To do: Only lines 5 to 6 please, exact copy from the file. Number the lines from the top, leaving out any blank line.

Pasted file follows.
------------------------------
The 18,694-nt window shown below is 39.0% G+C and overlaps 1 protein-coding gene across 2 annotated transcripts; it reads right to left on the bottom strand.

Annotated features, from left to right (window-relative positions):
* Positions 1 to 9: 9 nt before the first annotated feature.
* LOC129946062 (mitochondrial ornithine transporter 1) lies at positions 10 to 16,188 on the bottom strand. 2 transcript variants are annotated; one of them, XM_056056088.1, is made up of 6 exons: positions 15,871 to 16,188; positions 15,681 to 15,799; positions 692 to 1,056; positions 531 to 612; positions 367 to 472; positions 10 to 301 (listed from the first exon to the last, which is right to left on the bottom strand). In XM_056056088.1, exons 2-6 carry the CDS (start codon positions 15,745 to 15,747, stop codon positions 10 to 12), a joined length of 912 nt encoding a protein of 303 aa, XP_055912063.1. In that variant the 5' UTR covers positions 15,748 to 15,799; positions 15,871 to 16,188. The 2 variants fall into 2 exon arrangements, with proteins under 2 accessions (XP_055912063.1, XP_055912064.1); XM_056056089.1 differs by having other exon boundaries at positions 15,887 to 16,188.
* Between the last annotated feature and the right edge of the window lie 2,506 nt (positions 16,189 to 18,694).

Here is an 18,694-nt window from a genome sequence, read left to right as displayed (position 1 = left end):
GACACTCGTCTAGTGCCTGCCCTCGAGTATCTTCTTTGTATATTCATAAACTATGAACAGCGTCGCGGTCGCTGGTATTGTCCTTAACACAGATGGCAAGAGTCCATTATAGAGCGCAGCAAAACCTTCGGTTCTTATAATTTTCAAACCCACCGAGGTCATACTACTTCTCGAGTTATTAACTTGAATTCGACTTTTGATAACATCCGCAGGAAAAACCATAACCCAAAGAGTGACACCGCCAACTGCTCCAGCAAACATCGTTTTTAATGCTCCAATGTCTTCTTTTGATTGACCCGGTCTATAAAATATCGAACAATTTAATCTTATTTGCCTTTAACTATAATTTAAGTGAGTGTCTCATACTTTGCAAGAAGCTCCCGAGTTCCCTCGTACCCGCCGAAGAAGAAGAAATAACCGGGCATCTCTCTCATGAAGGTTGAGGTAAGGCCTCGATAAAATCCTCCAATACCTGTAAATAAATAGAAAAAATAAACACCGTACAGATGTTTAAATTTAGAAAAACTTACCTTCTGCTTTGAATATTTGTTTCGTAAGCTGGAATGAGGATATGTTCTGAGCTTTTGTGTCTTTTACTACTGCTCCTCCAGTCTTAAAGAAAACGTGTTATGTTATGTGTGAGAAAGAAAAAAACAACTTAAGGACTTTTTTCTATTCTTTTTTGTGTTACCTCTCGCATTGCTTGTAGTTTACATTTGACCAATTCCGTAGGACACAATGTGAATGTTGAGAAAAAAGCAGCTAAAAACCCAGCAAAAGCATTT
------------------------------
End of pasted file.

* Between the last annotated feature and the right edge of the window lie 2,506 nt (positions 16,189 to 18,694).

Here is an 18,694-nt window from a genome sequence, read left to right as displayed (position 1 = left end):